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Hikers travel along the Syncline ridges in the southwest part of the National Petroleum Reserve-Alaska. (Image: Romandial via Wikipedia)

BLM approves drilling permit in Alaska petroleum reserve

JUNEAU, Alaska — The U.S. Bureau of Land Management announced Thursday that it had approved a drilling permit that would clear the way for the first oil and gas production from federal land in the National Petroleum Reserve-Alaska.

The permit is for the Greater Mooses Tooth 1 project being pursued by ConocoPhillips Alaska.

In a release, BLM Director Neil Kornze said it was a collaborative effort to ensure responsible development that will provide a new source of oil for the trans-Alaska pipeline.

The agency in February approved the project, a decision that incorporated what BLM called a “robust package of mitigation requirements.” As part of that, the company is to provide $8 million toward a compensatory mitigation fund. A regional mitigation plan also is being developed.

ConocoPhillips Alaska spokeswoman Natalie Lowman said by email that the company is seeking board and partner approval for funding. She called BLM’s approval of a drilling permit and granting of right-of-way good news.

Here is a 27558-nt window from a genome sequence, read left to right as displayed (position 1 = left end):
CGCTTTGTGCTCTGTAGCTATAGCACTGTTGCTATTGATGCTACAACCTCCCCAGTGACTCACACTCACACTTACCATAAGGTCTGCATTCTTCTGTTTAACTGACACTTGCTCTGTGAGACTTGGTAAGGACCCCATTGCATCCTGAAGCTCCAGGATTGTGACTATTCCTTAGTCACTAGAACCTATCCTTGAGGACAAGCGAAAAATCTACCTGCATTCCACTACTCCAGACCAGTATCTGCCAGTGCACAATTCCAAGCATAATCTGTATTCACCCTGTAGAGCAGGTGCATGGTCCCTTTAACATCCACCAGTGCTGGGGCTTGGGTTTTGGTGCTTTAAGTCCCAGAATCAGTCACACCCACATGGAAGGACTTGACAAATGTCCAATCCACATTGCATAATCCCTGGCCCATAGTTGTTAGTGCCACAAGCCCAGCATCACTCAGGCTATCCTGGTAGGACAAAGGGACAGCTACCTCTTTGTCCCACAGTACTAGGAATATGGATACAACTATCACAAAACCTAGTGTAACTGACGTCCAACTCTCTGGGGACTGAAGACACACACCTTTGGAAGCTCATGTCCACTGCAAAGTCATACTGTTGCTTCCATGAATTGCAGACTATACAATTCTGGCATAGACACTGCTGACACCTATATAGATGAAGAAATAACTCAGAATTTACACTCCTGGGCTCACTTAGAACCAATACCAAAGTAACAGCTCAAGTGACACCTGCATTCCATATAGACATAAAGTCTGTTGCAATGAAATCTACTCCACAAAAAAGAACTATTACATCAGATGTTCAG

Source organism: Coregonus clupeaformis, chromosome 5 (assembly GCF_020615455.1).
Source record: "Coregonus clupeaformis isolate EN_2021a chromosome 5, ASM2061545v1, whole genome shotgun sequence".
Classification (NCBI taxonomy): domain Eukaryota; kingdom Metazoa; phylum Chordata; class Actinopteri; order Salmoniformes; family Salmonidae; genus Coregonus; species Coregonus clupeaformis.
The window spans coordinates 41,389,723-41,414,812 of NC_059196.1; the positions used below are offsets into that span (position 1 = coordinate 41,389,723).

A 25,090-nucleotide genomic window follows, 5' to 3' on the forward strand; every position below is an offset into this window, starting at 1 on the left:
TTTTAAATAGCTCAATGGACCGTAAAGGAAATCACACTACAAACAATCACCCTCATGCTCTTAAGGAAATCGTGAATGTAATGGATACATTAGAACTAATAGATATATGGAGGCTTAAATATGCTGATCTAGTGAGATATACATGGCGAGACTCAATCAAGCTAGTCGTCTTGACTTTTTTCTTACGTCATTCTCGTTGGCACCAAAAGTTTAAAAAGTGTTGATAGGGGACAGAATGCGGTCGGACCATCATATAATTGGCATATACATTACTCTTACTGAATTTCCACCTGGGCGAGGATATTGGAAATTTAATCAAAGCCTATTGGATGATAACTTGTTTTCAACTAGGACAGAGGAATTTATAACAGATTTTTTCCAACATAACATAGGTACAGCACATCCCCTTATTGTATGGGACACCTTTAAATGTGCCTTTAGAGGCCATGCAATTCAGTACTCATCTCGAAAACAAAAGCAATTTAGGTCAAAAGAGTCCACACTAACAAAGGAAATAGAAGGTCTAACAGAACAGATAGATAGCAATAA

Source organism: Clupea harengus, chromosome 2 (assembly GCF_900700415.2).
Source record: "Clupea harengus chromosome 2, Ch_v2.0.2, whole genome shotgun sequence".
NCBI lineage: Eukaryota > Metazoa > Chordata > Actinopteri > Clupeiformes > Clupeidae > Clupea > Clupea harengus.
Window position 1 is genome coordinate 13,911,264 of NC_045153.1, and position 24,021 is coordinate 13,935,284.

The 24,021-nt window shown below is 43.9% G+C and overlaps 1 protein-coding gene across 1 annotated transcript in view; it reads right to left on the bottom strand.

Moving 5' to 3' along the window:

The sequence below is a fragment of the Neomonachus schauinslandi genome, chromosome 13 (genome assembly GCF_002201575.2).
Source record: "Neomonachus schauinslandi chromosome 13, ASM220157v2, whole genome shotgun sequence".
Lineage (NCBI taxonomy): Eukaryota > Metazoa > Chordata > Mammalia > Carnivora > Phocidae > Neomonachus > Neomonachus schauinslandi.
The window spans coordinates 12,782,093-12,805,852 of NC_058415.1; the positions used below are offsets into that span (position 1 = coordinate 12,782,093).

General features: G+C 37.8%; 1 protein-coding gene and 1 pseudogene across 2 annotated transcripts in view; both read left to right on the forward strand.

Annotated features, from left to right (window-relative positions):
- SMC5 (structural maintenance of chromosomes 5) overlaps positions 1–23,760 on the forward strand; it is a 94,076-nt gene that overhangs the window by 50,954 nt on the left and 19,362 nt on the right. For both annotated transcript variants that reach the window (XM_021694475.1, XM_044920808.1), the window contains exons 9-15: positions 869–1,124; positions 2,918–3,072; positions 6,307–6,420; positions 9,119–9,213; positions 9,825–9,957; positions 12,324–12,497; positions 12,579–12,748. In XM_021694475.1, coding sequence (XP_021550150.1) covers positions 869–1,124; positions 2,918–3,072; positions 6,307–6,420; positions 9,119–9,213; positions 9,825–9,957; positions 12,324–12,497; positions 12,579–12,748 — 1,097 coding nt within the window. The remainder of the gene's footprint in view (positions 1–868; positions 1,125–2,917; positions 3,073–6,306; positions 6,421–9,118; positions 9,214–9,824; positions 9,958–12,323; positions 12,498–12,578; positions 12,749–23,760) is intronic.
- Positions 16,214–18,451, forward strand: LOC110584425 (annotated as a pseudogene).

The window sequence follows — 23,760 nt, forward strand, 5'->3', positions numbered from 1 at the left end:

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U.S. Sen. Lisa Murkowski, R-Alaska, welcomed the news, too, but noted the “tortured path” that she said Alaskans have had to navigate to develop on federal lands in the state. The project was initially proposed over a decade ago and was subject to multiple environmental review processes, each of which added stipulations that complicated or delayed the project, Murkowski said in a release.

“Mitigating impacts to subsistence and local communities is critically important to responsible development, but the protracted process and requirements GMT-1 has been subject to must not be a precedent for development” in the reserve, she said.

The roughly 23 million-acre National Petroleum Reserve-Alaska is the largest single block of federally managed land in the United States.

Lindsey Hajduk, Alaska program director for the Conservation Lands Foundation, called the reserve “our nation’s largest, intact wild area, which supports a vast array of wildlife that is essential to the subsistence lifestyle of Alaska Native communities.”

She said in a release that it’s up to the public to hold BLM to its commitment to protect the reserve’s special areas “from the splintering impacts of oil and gas development and ensure that these areas remain safe havens for wildlife and subsistence hunting.”

This article was written by Becky Bohrer from The Associated Press and was legally licensed through the NewsCred publisher network.